Events that deviate from their learning context (for example a type of fruit in a list of animal names) are freely recalled with an enhanced probability. This project investigates the influences on this so-called Von Restorff effect (named after its discoverer) of (1) the type of feature in which these events deviate from their context (for example, semantic or physical features), and (2) the strategies that participants use during episodic encoding. Furthermore, we examine age differences between young and older adults. ERPs recorded during the learning task are used to draw conclusions about the underlying neuro-cognitive mechanisms.

See also:

Kamp, S.-M., Brumback, T., & Donchin, E. (2013). The component structure of ERP subsequent memory effects in the Von Restorff paradigm and the word frequency effect in recall. Psychophysiology, 50(11), 1079-1093.




6. Neuro-cognitive mechanisms of meta-memory in young and older adults

Subproject 1: How do young adults judge their own memory performance?

Our subjective impression of our own memory performance is called meta-memory and is often studied with the "judgments of learning" technique: A rating to estimate one's own later memory performance is given while or after new information is encoded in a learning task. Although there is a lot of research using judgments of learning as a measure of meta-memory, it is to date unclear on the basis of what information participants make these judgments. One idea is that participants rely on conceptual fluency of the to-be-learned information to make their judgments of learning. ERPs (especially the N400 component of the ERP) are used in this project to test this hypothesis. Part of this project is a collaboration with Dr. Monika Undorf (University of Mannheim).

Subproject 2: How does meta-memory change with age?

In this project, which is in part addressed in the AnFAnG-Study, we examine how (and how accurately) older adults judge their own memory capacity.

See also:

Undorf, M., Amaefule, C. O., & Kamp, S.-M. (2020). The neurocognitive basis of metamemory: Using the N400 to study the contribution of fluency to judgments of learning. Neurobiology of Learning and Memory.




7. Neuro-cognitive mechanisms underlying the survival processing effect

Items that are encountered in the context of a survival scenario and that are judged according to their relevance for survival are associated with increased free recall rates, compared to items judged according to their relevance in a control scenario (for example a scenario of moving into a new apartment). The encoding mechanisms that lead to this change in memory performance known as the survival processing effect are still under debate). In this study, ERP SMEs in the encoding phase of a survival processing condition are compared to a condition using a moving scenario to help answer this question. This project is supported by a grant from the German Research Foundation and is a collaboration with Meike Kroneisen (University of Landau) and Edgar Erdfelder (University of Mannheim).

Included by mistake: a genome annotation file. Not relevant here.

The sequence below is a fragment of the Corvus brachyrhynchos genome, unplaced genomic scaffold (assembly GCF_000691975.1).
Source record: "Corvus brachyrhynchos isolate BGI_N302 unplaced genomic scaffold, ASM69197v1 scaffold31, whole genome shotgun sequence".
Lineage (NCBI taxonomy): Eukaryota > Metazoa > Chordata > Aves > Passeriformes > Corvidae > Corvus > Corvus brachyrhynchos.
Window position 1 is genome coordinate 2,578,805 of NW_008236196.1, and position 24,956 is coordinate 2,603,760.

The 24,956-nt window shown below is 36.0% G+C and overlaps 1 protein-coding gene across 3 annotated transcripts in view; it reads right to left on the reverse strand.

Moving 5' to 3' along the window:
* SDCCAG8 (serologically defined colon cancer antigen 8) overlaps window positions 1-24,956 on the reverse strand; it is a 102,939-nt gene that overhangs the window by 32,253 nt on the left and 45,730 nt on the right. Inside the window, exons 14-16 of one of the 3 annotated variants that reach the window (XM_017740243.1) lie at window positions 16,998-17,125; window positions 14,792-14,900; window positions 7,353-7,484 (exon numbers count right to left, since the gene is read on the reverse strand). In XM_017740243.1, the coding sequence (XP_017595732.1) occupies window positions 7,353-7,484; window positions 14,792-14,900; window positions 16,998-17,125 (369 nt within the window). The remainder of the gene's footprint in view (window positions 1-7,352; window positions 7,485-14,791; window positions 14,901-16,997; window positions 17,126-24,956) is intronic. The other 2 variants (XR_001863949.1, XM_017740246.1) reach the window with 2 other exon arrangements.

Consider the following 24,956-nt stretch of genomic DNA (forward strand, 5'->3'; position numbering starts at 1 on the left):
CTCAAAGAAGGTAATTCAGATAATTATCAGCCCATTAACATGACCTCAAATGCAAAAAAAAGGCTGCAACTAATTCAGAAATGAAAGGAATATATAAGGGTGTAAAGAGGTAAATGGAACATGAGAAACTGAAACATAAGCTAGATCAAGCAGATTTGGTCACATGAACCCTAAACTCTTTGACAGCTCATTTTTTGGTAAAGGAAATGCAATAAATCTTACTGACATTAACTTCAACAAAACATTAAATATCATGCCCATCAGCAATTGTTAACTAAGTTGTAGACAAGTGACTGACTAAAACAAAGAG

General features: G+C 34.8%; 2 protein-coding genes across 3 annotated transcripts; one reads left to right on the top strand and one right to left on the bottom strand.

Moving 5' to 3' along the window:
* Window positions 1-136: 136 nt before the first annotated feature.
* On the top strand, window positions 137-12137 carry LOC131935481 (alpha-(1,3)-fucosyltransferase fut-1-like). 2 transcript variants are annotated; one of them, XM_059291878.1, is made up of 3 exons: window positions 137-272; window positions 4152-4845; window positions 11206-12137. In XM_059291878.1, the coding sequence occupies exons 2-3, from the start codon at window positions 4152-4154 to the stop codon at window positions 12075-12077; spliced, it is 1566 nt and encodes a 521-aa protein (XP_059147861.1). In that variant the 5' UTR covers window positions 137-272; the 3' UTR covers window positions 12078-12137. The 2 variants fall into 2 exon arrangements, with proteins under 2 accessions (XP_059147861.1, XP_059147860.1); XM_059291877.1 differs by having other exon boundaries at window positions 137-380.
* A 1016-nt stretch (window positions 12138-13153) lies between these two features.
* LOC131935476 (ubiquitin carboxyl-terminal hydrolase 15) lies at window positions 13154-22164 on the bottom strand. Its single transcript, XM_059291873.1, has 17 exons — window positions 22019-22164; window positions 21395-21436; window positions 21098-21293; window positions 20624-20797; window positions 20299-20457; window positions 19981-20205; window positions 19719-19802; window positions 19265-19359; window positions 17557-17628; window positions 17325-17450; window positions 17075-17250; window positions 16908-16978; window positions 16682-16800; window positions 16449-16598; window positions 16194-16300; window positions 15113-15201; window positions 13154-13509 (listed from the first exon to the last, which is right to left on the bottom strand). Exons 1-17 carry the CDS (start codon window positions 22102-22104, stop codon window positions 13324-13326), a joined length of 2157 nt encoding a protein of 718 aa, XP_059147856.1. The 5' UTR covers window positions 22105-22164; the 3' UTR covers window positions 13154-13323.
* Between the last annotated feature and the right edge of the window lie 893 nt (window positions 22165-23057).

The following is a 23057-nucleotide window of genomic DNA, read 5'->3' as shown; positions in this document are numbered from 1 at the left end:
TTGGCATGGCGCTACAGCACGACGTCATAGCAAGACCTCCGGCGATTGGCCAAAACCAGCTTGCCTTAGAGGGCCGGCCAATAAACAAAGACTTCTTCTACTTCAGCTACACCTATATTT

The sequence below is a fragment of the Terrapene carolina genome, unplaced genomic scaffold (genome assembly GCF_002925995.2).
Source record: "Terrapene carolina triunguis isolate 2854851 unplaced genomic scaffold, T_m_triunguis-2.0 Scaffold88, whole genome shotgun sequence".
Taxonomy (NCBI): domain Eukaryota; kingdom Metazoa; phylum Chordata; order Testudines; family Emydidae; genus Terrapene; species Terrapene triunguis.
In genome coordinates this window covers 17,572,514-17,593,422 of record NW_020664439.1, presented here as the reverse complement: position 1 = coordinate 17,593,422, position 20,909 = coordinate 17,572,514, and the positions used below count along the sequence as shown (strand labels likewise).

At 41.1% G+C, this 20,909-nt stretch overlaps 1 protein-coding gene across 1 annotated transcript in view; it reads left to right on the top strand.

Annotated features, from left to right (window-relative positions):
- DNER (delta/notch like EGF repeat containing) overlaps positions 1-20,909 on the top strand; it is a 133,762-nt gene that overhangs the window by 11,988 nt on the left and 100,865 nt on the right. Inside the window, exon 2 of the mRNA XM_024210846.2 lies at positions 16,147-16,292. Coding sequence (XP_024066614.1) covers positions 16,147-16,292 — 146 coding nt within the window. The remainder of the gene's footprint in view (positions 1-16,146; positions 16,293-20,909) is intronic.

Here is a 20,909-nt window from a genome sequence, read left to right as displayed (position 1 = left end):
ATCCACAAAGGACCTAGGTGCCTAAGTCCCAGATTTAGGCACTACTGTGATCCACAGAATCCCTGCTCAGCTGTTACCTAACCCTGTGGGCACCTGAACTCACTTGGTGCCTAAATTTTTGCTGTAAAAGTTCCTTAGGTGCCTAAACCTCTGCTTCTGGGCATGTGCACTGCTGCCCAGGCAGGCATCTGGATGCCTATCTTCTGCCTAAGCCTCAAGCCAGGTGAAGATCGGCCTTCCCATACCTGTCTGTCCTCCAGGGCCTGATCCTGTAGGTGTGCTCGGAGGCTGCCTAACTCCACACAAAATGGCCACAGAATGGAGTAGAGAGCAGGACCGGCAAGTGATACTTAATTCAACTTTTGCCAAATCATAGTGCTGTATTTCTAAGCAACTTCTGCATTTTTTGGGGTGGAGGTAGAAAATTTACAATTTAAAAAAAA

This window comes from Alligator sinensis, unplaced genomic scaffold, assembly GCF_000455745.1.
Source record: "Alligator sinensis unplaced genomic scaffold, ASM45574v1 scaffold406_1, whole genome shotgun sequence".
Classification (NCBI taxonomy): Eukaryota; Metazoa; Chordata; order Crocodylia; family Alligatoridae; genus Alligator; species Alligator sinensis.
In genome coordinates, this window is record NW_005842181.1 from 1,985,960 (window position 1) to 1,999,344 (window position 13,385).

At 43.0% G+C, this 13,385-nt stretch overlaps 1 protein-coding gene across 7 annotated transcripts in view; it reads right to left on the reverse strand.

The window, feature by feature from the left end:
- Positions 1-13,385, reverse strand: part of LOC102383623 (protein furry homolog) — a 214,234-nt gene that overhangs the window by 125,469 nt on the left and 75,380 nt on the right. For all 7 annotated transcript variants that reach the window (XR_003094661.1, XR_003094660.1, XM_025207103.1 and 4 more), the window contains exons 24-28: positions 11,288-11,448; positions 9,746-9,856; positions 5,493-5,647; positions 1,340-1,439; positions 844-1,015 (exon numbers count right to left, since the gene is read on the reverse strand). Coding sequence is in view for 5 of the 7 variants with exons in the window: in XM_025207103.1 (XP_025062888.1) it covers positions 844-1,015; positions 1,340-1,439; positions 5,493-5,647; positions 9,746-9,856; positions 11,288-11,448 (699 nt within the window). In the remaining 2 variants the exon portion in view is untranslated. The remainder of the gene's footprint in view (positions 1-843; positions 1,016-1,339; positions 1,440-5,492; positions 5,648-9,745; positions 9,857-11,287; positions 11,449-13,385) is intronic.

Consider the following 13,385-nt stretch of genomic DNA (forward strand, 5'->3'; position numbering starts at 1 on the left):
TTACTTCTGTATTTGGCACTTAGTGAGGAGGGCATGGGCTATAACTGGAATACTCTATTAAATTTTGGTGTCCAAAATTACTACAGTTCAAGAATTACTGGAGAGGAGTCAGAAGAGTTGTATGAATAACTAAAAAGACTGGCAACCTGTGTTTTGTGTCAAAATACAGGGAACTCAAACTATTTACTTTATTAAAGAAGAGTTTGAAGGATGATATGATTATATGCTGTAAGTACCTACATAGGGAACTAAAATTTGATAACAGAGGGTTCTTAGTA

See also:

Kroneisen, M., Kriechbaumer, M., Kamp, S.-M., & Erdfelder, E. (in press). How can I use it? The role of functional fixedness in the survival processing paradigm. Psychonomic Bulletin & Review.

Forester, G., Kroneisen, M., Erdfelder, E., & Kamp, S.-M. (2020). Survival processing modulates the neurocognitive mechanisms of episodic encoding. Cognitive, Affective and Behavioral Neuroscience, 20, 717-729.

Forester, G., Kroneisen, M., Erdfelder, E. & Kamp, S.-M. (2019). On the role of retrieval processes in the survival processing effect: Evidence from ROC and ERP analyses. Neurobiology of Learning and Memory.




8. Projects on the psychophysiological basis of emotion, attention and memory

We regularly conduct basic EEG/ERP studies on the psychophysiological basis of emotion, attention and memory. For example, several of our studies use the so-called "oddball-paradigm", which is a simple but effective paradigm to elicit the P300-component (and related components) of the ERP. The goal of these basic studies is to identify stimulus, task and context variable that affect amplitude and latency of ERP components. Thereby, we are trying to reach a better understanding of the functional significance of ERP components.

See also:

Kamp, S.-M. (2020). Preceding stimulus sequence effects on the oddball-P300 in young and healthy older adults. Psychophysiology, 57(7), e13593.

Kamp, S.-M., & Donchin, E. (2015). ERP and pupil responses to deviance in an oddball paradigm. Psychophysiology, 52(4), 460-471.

Kamp, S.-M., Murphy, A. R., & Donchin, E. (2013). The component structure of event-related potentials in the P300 speller paradigm. IEEE Transactions on Neural Systems and Rehabilitation Engineering, 21(6), 897-907.

Kamp, S.-M., Potts, G. F., & Donchin, E. (2015). On the roles of distinctiveness and semantic expectancies in episodic encoding of emotional words. Psychophysiology, 52(12), 1599-1609.

Potts, G. F., Martin, L. E., Kamp, S.-M., & Donchin, E. (2011). Neural response to action and reward prediction errors: Comparing the error‐related negativity to behavioral errors and the feedback‐related negativity to reward prediction violations. Psychophysiology, 48(2), 218-228.